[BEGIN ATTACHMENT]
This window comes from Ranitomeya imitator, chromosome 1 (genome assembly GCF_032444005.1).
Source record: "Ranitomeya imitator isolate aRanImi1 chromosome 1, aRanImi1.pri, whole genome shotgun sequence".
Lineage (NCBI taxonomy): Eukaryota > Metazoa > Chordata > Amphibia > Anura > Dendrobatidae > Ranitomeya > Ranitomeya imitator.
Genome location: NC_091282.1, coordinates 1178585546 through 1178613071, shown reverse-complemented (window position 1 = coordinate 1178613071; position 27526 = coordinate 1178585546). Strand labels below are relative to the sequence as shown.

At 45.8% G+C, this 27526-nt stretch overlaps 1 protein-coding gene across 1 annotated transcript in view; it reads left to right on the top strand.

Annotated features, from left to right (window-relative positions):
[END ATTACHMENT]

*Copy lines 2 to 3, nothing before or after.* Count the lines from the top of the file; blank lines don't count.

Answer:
Source record: "Ranitomeya imitator isolate aRanImi1 chromosome 1, aRanImi1.pri, whole genome shotgun sequence".
Lineage (NCBI taxonomy): Eukaryota > Metazoa > Chordata > Amphibia > Anura > Dendrobatidae > Ranitomeya > Ranitomeya imitator.